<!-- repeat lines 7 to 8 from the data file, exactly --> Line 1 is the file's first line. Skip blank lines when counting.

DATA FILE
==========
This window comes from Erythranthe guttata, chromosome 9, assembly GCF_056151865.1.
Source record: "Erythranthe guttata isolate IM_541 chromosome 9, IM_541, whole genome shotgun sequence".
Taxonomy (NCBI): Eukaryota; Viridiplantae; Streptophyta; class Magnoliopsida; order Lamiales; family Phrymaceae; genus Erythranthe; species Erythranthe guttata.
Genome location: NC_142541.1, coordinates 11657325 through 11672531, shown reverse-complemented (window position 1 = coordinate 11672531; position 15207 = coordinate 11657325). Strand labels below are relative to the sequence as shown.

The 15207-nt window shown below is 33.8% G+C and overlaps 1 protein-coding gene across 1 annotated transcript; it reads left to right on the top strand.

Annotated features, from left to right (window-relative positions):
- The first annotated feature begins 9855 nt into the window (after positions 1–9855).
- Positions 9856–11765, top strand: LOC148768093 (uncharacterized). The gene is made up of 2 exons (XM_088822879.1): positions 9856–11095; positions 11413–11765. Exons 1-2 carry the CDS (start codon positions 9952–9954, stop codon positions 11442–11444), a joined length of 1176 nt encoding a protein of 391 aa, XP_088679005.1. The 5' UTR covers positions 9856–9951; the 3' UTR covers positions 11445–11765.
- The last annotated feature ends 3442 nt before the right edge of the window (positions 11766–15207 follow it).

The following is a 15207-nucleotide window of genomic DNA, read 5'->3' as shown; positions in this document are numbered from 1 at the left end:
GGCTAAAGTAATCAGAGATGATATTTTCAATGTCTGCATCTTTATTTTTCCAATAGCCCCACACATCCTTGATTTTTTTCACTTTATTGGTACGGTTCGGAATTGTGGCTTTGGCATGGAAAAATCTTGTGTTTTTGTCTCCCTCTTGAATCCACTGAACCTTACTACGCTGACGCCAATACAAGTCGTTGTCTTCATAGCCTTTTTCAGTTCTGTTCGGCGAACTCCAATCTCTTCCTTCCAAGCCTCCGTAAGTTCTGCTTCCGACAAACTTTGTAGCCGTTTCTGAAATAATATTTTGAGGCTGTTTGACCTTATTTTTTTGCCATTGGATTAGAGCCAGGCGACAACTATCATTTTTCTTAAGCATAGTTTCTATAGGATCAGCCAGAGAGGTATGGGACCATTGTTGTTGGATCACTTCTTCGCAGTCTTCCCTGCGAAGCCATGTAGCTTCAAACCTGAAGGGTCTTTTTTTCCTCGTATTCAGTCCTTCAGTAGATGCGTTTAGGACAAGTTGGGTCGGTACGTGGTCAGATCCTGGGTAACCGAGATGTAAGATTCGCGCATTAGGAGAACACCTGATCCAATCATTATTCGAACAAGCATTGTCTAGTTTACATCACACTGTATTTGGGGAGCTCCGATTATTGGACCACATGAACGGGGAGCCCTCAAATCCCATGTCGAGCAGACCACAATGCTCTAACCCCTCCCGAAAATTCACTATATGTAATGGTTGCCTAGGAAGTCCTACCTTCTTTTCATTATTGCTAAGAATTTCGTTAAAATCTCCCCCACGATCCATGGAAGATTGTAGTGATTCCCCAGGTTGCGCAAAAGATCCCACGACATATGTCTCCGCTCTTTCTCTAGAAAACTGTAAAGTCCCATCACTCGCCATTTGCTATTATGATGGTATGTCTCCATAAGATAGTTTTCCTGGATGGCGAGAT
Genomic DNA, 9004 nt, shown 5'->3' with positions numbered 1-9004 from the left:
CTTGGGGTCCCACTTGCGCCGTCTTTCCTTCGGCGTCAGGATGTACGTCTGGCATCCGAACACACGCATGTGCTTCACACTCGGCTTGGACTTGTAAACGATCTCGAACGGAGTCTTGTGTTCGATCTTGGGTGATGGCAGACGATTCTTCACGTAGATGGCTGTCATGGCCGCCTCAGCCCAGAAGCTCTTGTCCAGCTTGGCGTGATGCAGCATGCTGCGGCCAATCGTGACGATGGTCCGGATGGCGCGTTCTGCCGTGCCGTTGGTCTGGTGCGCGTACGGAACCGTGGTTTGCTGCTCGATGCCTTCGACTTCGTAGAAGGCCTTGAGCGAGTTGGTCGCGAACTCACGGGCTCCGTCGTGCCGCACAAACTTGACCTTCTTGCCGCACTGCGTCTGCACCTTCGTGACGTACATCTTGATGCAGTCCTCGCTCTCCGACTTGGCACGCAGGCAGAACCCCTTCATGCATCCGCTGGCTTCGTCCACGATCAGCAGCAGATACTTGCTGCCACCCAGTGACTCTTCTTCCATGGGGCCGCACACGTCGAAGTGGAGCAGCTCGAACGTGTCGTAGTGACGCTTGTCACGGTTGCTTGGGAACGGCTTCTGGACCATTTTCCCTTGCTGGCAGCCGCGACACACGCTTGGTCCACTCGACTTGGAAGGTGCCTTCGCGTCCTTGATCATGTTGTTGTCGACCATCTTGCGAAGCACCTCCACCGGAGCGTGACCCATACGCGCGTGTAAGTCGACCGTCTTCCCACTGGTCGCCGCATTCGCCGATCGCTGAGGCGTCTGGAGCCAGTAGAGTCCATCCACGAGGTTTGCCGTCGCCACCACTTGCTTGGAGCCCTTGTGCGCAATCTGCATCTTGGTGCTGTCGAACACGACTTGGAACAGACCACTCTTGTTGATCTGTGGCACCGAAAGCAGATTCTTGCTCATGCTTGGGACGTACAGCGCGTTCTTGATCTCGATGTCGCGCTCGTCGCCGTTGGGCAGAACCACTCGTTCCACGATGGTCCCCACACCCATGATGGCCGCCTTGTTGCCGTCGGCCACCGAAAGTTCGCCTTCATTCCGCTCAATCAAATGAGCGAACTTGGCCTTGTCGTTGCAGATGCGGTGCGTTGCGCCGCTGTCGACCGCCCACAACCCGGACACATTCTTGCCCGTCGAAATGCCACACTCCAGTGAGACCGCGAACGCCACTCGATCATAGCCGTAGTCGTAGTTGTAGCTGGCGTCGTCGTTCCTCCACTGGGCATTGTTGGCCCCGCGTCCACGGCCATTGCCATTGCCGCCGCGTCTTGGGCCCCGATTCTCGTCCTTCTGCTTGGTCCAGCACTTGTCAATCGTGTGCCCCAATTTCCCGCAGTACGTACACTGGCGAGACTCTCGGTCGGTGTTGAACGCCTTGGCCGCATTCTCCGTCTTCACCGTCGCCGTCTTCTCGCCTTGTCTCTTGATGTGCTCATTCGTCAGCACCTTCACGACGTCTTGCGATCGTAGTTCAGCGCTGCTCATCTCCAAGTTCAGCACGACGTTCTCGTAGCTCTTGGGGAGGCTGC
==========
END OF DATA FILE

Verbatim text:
- The first annotated feature begins 9855 nt into the window (after positions 1–9855).
- Positions 9856–11765, top strand: LOC148768093 (uncharacterized). The gene is made up of 2 exons (XM_088822879.1): positions 9856–11095; positions 11413–11765. Exons 1-2 carry the CDS (start codon positions 9952–9954, stop codon positions 11442–11444), a joined length of 1176 nt encoding a protein of 391 aa, XP_088679005.1. The 5' UTR covers positions 9856–9951; the 3' UTR covers positions 11445–11765.